The College Puzzle Blog
Prior PostingsAbout
Dr. Michael W. Kirst

Michael W. Kirst is Professor Emeritus of Education and Business Administration at Stanford University since 1969.
Dr. Kirst received his Ph.D. in political economy and government from Harvard. Before joining the Stanford University faculty, Dr. Kirst held several positions with the federal government, including Staff Director of the U.S. Senate Subcommittee on Manpower, Employment and Poverty. He was a former president of the California State Board of Education. His book From High School to College with Andrea Venezia was published by Jossey Bass in 2004.

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My blog discusses the important and complex subjects of college completion, college success, student risk factors (for failing), college readiness, and academic preparation. I will explore the pieces of the college puzzle that heavily influence, if not determine, college success rates.

Getting Into College Without Good Grades: Guest Blogger

As funny as it may sound, when I was growing up nobody ever bothered mentioning to me about the importance of having good grades… I kid you not.

Maybe I was just the product of bad counseling or maybe while they were mentioning grades, I just wasn’t listening. But now that I have my own children and now that my oldest is preparing to enter college, I am very glad that they have not inherited my early bad habits.

Ever since my kids could understand what we were saying to them, my wife and I have stressed to them that scholarships are the rewards for having good grades (and good test scores).

Good Grades - Enjoying the Price
Whoever said that you have to pay the price for good grades had it all wrong. I am thoroughly convinced that you do not pay the price for good grades - You enjoy the price of having good grades. This is especially true during the college application process. You pay the price for not having good grades.

Is College For You?
The first thing you need to do is face some real truths… Why were your grades not as good? Was it because you spent too much of your time goofing off? Or, did you just struggle to do the work?

Goofing off, that was my problem when I was in high school. On days when I wanted to get it done, I did. But on the days when I just didn’t feel like giving it my all I didn’t. As a result, my 4 years of high school were a lesson in under achievement, full of C’s, D’s and some F’s. I learned the hard way that a 1.8 GPA won’t get you accepted in many schools.

Let’s face it, if neither English nor math nor science were subjects you liked and if high school was a struggle for you and it wasn’t because you didn’t apply yourself, then just maybe college is not for you. However, fear not, to borrow a phrase from an old friend of mine “That don’t make you a bad man” (English wasn’t his best subject) you do have some alternatives.

Not so good Grades but can do better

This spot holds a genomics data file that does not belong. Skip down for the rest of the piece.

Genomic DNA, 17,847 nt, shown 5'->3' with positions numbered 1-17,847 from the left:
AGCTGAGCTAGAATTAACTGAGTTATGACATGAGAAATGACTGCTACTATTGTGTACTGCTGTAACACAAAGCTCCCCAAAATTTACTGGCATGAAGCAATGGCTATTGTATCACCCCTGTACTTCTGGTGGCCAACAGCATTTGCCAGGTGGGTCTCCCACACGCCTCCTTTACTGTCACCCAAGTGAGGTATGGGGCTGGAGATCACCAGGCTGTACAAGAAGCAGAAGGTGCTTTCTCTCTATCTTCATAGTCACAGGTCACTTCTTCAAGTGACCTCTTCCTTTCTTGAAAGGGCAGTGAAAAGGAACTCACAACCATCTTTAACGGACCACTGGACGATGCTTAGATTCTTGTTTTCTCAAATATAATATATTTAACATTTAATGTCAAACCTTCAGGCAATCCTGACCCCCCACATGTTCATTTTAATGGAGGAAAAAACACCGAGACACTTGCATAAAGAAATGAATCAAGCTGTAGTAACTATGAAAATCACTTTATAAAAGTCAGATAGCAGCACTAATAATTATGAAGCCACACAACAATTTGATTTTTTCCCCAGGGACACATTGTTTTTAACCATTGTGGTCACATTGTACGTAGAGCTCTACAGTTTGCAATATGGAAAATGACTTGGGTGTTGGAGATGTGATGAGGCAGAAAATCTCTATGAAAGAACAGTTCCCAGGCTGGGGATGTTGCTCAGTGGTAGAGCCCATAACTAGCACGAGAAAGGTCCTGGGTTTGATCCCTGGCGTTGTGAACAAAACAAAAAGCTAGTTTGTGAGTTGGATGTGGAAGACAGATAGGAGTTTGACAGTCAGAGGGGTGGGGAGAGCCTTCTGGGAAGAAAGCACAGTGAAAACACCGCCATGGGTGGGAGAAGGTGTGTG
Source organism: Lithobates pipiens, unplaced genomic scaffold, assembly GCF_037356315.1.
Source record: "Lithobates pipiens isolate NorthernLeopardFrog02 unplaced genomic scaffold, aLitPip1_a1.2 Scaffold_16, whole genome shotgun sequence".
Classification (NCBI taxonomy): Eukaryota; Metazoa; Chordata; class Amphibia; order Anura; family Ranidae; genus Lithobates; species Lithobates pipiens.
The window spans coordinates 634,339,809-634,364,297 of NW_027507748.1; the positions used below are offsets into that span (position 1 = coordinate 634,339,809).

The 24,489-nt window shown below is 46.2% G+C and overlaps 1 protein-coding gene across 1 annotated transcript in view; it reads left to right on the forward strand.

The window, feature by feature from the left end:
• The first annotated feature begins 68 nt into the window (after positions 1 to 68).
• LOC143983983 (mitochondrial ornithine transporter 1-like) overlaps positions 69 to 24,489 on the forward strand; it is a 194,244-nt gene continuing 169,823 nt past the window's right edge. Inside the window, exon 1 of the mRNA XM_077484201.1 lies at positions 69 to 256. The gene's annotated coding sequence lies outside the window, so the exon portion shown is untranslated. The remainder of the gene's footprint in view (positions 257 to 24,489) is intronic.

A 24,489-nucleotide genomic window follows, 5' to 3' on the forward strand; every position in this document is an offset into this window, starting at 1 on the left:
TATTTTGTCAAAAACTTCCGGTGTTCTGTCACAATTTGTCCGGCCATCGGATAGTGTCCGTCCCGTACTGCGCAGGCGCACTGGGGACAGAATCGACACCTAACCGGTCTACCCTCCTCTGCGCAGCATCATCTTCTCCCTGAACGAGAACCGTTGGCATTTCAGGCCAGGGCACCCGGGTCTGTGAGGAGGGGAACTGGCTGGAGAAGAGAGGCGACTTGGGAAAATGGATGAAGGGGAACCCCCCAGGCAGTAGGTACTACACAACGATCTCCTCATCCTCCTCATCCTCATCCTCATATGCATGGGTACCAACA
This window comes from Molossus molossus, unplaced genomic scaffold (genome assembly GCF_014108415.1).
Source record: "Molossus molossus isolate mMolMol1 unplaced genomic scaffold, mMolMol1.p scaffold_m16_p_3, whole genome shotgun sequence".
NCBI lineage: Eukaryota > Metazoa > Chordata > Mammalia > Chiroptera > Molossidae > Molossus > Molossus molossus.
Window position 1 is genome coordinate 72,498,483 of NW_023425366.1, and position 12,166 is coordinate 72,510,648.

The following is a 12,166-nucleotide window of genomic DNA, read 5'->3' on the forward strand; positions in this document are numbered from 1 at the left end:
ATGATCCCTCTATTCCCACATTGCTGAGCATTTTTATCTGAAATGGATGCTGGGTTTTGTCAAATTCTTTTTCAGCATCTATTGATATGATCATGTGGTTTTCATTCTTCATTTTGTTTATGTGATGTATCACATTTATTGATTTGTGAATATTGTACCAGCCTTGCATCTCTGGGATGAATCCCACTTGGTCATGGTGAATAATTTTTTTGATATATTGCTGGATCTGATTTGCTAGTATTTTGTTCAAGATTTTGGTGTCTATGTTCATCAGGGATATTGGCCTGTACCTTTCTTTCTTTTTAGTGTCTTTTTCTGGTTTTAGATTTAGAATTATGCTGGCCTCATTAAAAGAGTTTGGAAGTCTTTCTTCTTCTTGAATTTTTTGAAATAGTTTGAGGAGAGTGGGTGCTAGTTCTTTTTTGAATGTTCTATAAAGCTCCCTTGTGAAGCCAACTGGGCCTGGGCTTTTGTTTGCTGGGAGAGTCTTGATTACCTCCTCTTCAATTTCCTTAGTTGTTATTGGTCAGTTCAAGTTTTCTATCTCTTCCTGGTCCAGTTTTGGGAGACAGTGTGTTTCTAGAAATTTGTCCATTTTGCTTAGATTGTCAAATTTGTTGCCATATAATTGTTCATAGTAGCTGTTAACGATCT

So you didn’t hit the books as well as you should have. Fear not, all is not lost. There are still plenty of options available to you. First and foremost, you may have to pass on some colleges with tighter admission requirements if you still want to attend a 4-year college or university.

You may want to consider enrolling at a local 2-year community college where you can begin to discipline yourself to study and perform at a level that a college student should be performing at. This will allow you time to really find out if college is for you and will allow you to do it at a much cheaper price.

If after spending time at a 2-year college you are able to get your study and work habits on track, then you can transfer to a 4-year college or university to continue your education.

College is Not Quite Me
Far too many high-schoolers allow their parents or peer pressure from friends to pushed them into enrolling into college, when they simply did not have it in them. What usually happens to these kids is that they wind up doing poorly and flunking out or just dropping out after a few semesters.

But Don’t I Need A 4 Year College Education?
Is a 4 year degree absolutely necessary? Not really, the fact of the matter is that there are millions of people who are enjoying successful lives and earning good salaries who do not have a 4 year degree. The key to obtaining gainful employment is not a degree, but having skills that are in demand.

Alternatives to 4 Years of College
You do not need to earn a 4 year degree, but you may have to take some courses. However, this need not be done at a large college or university. You can explore the following:

Be Encouraged
Under no circumstances should you give up. Continue to work to find out what you are good at. Everybody is an expert at something. With a little extra effort you can do it. Good Luck!






Johnny and His wife Helena are the authors of the website: College
>Tidbits. You can find more of their articles by visiting
>http://www.collegetidbits.com or by sending an email to
>info@collegetidbits.com.

Copyright 2006 My College Puzzle